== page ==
The second chart I looked at is a one-year chart. As mentioned above, the DJ-AIGCI index followed the DJ-AIGEN fairly closely within a one-year timeframe, so I am more confident in this one. From this chart we see that ECO and CELS pulled away from the equity indices and seemed to follow energy prices during November ’07, even peaking in December as the credit crisis was begging to take its toll on equity markets. But soon after, movements in ECO and CELS began following the equity indices fairly closely, dipping as energy prices peaked in early March and again in late June.

The final chart is a three-month chart. This chart makes it relatively clear that ECO and CELS are more in line in equity markets than with energy, as evidenced by the fact that they joined in to the small rally of the past few days as oil prices fell. Of course, nothing conclusive can be drawn from this small exercise, and since I am a bottom-up stock picker I only partially care about what makes the market move in the near-term. My primary interest in doing this was to see if, should we enter into a period of energy price correction, I should keep my eyes open for promising companies that may trade at a discount due to non-fundamental factors (i.e. supply and demand in the market). From this brief analysis it seems as though I might be better off with continued troubles in equity markets as a whole for finding alt energy bargains.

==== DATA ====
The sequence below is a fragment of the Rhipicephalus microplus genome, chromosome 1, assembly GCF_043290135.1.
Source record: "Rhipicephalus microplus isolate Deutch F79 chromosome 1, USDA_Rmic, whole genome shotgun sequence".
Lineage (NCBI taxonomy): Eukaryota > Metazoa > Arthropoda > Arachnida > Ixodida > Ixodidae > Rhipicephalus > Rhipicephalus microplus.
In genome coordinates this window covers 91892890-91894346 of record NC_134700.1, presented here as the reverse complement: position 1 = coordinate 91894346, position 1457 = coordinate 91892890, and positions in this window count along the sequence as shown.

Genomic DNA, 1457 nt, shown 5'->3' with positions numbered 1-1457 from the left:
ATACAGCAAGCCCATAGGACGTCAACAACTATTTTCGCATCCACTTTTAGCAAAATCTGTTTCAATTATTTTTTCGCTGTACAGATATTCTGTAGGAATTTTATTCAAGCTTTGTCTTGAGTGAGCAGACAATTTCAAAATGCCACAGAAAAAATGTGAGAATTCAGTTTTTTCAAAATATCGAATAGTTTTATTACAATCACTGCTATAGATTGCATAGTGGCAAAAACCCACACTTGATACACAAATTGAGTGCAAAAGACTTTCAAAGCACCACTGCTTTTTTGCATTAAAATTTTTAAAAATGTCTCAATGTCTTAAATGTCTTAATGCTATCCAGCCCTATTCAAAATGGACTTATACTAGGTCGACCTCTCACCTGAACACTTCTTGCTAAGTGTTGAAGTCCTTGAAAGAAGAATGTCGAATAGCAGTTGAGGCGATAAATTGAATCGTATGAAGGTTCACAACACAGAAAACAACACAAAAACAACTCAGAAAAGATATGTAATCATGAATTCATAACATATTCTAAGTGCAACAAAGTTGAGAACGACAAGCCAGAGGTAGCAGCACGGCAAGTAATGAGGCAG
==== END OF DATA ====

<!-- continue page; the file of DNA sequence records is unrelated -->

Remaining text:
DISCLOSURE: The author does have not a position in any financial products tracking the indices discussed here

DISCLAIMER: I am not a registered investment advisor. The information and trades that I provide here are for informational purposes only and are not a solicitation to buy or sell any of these securities. Investing involves substantial risk and you should evaluate your own risk levels before you make any investment. Past results are not an indication of future performance. Please take the time to read the full disclaimer here.


  1. You’re not the only one to reach this conclusion, Charles. Historically commoditiy based equities have been a poor proxy for direct commodity investment. The main problem, in my opinion, is that commodity booms lead to large increases in the inputs (think of drilling rigs for oil) of producing the commodity, as well as the price of the commity itself.
    This is why I often focus on the companies which provide the equipment to alt=e producers, rather than the producers themselves.